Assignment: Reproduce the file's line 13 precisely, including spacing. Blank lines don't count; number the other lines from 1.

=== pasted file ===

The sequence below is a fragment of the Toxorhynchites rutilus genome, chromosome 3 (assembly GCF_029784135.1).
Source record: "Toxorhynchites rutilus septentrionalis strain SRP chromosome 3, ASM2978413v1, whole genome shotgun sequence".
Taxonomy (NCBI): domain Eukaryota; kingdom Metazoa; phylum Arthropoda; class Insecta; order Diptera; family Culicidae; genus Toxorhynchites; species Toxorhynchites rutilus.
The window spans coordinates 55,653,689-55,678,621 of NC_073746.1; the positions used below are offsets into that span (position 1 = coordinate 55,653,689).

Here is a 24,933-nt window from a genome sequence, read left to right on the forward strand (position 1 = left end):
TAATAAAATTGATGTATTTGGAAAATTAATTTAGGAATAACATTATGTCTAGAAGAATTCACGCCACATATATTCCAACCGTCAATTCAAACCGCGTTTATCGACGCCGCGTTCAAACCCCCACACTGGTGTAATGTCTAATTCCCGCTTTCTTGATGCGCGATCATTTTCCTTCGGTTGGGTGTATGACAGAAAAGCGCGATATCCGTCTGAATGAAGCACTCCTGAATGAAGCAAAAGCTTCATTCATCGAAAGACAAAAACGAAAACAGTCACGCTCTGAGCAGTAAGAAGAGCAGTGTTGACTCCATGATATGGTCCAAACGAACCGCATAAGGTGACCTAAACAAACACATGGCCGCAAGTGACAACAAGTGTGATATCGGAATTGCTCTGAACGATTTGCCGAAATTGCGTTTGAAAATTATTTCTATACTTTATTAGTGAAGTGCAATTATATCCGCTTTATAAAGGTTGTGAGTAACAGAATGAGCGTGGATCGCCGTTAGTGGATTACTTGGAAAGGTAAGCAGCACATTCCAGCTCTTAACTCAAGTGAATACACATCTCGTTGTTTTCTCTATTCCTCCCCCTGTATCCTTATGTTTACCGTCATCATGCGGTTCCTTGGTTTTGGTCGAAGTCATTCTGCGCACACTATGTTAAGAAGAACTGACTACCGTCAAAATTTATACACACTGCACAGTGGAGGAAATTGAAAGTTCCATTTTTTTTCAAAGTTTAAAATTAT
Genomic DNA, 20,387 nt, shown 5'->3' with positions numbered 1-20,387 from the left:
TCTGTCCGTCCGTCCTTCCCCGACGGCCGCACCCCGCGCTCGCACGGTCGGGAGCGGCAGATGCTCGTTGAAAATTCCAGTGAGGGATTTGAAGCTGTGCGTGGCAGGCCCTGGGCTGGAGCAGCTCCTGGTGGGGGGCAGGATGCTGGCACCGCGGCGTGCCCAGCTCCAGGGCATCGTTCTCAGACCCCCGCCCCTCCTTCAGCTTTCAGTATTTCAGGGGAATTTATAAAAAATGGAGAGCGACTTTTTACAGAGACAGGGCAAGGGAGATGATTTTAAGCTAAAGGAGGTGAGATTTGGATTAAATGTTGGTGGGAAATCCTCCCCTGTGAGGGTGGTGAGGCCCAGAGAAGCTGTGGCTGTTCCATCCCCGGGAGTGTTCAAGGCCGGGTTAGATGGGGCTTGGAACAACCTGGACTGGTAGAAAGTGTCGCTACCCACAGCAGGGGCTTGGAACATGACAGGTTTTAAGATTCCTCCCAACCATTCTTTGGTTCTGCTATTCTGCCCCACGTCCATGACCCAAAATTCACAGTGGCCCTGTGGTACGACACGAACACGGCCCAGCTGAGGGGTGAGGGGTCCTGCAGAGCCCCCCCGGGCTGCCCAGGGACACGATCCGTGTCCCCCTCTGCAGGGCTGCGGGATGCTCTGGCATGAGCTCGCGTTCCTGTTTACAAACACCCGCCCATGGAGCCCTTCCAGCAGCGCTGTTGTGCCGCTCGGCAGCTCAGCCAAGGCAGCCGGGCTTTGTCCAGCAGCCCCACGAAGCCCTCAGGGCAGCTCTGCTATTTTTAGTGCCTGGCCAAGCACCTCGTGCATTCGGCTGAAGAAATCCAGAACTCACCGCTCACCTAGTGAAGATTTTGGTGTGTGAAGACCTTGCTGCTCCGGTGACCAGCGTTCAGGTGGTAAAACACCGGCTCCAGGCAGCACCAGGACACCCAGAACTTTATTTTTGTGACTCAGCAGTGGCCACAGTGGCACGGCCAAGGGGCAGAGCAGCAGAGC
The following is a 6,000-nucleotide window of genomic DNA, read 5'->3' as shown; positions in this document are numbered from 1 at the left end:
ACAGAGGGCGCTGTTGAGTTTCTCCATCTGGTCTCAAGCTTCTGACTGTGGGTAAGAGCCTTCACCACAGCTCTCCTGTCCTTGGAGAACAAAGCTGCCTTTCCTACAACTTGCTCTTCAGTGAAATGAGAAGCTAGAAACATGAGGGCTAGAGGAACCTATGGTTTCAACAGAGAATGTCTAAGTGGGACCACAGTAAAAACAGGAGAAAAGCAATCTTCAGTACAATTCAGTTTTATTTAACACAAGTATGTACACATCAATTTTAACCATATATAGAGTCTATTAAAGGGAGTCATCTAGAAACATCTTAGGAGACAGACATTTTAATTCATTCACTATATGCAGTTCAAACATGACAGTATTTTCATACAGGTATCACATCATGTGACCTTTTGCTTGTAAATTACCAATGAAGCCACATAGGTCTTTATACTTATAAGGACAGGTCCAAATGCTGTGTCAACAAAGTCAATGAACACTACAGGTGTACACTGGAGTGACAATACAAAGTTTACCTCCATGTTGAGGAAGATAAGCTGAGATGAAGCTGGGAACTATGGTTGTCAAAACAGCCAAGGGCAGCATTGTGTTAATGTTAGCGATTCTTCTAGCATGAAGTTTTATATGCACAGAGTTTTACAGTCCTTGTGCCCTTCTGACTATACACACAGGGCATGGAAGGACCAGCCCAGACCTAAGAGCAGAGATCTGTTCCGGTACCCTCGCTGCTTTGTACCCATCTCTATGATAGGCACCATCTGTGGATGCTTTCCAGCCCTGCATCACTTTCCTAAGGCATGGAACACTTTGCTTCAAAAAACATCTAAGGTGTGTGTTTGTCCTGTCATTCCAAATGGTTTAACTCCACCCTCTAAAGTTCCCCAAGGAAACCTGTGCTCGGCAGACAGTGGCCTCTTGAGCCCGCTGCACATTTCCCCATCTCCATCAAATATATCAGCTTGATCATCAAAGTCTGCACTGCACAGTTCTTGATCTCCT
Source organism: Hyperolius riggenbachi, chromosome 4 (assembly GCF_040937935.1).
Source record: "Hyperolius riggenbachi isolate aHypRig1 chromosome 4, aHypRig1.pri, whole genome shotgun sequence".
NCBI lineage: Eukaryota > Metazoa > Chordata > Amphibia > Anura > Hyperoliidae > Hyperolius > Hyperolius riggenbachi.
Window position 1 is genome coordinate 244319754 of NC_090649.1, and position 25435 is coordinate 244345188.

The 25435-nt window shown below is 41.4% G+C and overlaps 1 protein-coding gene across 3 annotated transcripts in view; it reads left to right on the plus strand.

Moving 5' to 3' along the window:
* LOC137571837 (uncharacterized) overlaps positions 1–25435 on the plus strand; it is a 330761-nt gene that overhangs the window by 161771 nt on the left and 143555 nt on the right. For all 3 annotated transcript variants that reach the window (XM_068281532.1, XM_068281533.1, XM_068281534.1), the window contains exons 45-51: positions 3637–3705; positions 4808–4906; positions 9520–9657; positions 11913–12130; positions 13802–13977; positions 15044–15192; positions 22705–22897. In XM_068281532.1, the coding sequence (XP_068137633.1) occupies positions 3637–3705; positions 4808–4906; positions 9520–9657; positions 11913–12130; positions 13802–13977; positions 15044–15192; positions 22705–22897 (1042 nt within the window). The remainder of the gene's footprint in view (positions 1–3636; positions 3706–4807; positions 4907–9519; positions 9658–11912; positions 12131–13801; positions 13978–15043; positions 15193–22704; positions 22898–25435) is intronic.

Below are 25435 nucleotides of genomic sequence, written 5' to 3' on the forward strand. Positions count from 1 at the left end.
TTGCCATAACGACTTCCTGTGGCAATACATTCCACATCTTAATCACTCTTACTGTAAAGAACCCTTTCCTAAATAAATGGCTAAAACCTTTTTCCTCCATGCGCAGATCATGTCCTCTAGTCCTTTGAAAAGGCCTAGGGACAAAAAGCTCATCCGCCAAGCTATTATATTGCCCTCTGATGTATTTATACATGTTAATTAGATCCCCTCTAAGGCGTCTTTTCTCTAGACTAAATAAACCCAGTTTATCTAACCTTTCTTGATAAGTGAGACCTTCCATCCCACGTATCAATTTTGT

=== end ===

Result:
NCBI lineage: Eukaryota > Metazoa > Chordata > Amphibia > Anura > Hyperoliidae > Hyperolius > Hyperolius riggenbachi.